Ivanov: “Approaches differ, your honour… Ten old ladies make a rouble…”

    ***

    At the Ku Klux Clan headquarters:
    “How can I join the organization?”
    “Simple. Kill six darkies and a cat.”
    “What’s the cat’s fault?!”
    “Congratulations. You’re accepted!”

    ***
    And old man is wandering a Soviet grocery shop and muttering: “No wine, no cheese, no butter…”
    A KGB officer approaches: “Off you go out, old fart, or I’ll strike you with my pistol!”
    “Got ya… no bullets either…”
  • mheredgemheredge Teacher Here and therePosts: 27,041 mod
    Xanthippe said:

    @mheredge, interestingly I have noticed that many jokes from former communist times are rather obscure for both younger Poles and foreigners. I tried to tell Lynne a joke about canned sardines and police (or rather milicja). Well, she didn't get it at first.

    What's the joke @Xanthippe? I wonder if with my warped sense of humour I might get it.
  • XanthippeXanthippe Posts: 1,758 ✭✭✭✭✭
    @Practical_Severard, I adore this sense of humour.

    – Откуда валюту взял? – задушевно спросили у Никанора Ивановича.

    – Бог истинный, бог всемогущий, – заговорил Никанор Иванович, – все видит, а мне туда и дорога. В руках никогда не держал и не подозревал, какая такая валюта! Господь меня наказует за скверну мою, – с чувством продолжал Никанор Иванович, то застегивая рубашку, то расстегивая, то крестясь, – брал! Брал, но брал нашими советскими! Прописывал за деньги, не спорю, бывало. Хорош и наш секретарь Пролежнев, тоже хорош! Прямо скажем, все воры в домоуправлении. Но валюты я не брал!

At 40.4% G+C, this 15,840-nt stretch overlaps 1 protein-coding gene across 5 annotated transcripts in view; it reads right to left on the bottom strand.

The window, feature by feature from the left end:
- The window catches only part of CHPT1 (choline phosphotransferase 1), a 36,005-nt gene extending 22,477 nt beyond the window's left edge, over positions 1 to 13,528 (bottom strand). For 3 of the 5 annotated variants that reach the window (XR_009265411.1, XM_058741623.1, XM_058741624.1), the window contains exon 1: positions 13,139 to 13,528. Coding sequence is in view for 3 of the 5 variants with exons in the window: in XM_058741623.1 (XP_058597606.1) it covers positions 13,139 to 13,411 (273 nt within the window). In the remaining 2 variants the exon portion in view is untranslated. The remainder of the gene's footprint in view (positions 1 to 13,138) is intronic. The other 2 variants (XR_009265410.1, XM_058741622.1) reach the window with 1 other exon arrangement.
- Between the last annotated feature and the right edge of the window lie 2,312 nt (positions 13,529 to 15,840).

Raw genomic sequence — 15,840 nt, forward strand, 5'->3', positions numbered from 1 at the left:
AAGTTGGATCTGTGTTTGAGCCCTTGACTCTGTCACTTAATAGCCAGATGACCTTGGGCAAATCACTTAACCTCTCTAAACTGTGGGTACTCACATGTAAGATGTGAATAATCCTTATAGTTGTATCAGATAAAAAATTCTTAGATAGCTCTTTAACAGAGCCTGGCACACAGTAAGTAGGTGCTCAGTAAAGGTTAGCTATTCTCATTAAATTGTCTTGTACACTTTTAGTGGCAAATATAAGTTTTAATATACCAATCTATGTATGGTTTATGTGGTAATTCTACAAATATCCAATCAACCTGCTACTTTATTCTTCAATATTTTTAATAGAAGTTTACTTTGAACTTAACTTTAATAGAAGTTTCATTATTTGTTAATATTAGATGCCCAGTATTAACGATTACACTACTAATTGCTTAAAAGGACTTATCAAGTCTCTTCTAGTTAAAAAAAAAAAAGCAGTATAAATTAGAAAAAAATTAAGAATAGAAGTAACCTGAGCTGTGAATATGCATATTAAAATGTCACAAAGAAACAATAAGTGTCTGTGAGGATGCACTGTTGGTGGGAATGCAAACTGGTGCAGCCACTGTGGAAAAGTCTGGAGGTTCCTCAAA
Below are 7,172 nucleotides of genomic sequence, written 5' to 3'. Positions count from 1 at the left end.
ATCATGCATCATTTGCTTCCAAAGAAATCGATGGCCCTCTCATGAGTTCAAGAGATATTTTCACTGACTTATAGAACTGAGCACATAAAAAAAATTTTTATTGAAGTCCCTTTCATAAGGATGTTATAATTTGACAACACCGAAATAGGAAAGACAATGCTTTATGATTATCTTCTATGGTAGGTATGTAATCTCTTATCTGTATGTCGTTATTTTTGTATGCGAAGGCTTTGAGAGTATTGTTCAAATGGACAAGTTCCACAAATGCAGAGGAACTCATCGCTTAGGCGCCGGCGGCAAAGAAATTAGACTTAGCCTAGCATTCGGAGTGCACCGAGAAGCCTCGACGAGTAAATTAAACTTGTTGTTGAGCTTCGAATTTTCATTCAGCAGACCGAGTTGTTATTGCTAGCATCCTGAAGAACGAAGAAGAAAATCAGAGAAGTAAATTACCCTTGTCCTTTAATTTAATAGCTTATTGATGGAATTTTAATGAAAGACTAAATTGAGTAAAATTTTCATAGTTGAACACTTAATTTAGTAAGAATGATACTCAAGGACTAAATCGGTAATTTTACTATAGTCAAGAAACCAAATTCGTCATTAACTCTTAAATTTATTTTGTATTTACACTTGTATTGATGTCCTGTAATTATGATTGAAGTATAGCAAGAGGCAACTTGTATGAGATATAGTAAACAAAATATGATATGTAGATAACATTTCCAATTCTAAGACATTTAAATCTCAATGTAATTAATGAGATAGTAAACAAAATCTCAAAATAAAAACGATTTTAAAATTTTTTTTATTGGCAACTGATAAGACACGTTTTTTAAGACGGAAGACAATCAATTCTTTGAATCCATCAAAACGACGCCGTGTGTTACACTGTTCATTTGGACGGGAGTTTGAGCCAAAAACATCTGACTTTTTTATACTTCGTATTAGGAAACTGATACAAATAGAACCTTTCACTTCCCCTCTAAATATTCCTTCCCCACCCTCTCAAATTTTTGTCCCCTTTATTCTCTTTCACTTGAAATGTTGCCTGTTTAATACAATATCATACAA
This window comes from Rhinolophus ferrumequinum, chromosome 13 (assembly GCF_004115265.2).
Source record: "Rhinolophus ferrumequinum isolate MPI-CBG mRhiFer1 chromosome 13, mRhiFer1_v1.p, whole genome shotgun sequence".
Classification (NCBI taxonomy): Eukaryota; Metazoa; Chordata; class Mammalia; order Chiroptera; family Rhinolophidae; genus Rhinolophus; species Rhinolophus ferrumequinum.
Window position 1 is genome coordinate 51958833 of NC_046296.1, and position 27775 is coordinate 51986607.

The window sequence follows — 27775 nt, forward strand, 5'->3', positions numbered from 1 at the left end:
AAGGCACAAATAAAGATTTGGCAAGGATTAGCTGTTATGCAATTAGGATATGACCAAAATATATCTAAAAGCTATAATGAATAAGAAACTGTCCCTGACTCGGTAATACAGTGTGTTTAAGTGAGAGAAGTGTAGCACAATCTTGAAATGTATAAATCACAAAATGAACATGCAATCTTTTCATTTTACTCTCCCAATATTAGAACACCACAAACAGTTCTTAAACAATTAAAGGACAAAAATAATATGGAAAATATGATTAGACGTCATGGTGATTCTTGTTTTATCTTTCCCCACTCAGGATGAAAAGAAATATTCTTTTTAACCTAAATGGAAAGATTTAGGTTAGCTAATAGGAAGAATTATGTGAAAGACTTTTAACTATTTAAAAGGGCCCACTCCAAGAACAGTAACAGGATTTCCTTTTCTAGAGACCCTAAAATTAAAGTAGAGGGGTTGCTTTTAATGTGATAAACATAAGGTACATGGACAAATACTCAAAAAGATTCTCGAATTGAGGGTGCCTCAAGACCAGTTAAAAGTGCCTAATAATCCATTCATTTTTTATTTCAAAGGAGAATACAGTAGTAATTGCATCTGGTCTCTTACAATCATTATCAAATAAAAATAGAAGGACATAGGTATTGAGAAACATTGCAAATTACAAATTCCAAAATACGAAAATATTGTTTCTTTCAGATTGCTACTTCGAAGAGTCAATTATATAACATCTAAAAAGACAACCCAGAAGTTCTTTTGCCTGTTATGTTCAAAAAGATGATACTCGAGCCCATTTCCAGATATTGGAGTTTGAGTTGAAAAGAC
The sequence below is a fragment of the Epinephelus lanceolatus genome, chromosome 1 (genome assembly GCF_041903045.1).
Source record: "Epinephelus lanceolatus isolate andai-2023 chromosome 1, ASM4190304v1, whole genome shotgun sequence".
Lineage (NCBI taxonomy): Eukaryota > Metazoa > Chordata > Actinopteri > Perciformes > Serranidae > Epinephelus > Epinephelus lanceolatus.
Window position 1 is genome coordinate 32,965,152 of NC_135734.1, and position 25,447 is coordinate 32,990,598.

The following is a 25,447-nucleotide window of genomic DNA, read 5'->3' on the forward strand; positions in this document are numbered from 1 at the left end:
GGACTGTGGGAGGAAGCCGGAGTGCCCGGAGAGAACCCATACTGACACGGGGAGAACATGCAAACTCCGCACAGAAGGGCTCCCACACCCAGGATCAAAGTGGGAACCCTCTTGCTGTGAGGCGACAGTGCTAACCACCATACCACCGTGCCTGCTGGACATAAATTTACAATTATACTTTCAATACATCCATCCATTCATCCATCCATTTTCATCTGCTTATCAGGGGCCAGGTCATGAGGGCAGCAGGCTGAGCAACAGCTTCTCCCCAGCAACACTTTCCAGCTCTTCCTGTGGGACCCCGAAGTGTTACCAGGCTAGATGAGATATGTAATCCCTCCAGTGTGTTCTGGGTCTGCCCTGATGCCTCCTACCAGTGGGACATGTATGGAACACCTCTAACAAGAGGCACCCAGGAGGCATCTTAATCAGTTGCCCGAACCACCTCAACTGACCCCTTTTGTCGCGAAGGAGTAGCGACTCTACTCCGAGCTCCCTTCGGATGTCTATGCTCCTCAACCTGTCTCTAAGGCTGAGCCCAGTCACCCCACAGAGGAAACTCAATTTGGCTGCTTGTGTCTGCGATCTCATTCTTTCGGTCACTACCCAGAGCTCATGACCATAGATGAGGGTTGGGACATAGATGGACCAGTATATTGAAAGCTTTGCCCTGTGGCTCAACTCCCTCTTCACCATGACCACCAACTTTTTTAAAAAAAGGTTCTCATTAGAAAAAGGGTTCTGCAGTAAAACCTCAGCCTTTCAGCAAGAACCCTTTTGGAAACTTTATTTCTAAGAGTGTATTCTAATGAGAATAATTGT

На просьбу не валять дурака, а рассказывать, как попали доллары в вентиляцию, Никанор Иванович стал на колени и качнулся, раскрывая рот, как бы желая проглотить паркетную шашку.

    – Желаете, – промычал он, – землю буду есть, что не брал? А Коровьев – он черт.

    Всякому терпенью положен предел, и за столом уже повысили голос, намекнули Никанору Ивановичу, что ему пора заговорить на человеческом языке.

    @mheredge,

    'Milicjanci' i.e. police during the communist period would like to open canned sardines. So they knock at the tin and start crying:
    'Go out, surrender! You are under siege!'
  • Practical_SeverardPractical_Severard Posts: 489 ✭✭✭
    > @Xanthippe said:
    > @Practical_Severard, I adore this sense of humour.
    >

    Thanks for this gem, @Xanthippe , Bulgakov is really a master of irony. The method is careful selection of words which mock the main theme. This makes a text extremely funny, but in a very subtle way. If you read in Russian, you may want to have a look at Chekhov, who wrote in the same style. "Тёща-адвокат" (Mother-in-law the attorney) for example:

    ...Это произошло в одно прекрасное утро, ровно через месяц после свадьбы Мишеля Пузырева с Лизой Мамуниной. Когда Мишель выпил свой утренний кофе и стал искать глазами шляпу, чтобы ретироваться на службу, к нему в кабинет вошла теща.

    Just don't know whether there is a good Polish or English translation.

    >

    > 'Milicjanci' i.e. police during the communist period would like to open canned sardines. So they knock at the tin and start crying:
    > 'Go out, surrender! You are under siege!'